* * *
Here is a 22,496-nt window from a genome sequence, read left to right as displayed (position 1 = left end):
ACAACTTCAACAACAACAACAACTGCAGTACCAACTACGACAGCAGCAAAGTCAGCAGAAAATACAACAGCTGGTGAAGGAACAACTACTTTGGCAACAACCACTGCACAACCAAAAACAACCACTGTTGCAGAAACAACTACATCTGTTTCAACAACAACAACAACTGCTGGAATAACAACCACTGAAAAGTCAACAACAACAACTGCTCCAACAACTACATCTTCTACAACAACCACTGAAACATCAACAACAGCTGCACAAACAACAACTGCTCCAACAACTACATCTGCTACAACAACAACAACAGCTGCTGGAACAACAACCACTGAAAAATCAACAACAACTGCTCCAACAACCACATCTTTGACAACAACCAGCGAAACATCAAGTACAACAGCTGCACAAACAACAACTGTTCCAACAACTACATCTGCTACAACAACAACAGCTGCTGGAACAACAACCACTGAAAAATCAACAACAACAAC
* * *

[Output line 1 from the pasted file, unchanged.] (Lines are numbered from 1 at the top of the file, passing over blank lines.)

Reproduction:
Here is a 22,496-nt window from a genome sequence, read left to right as displayed (position 1 = left end):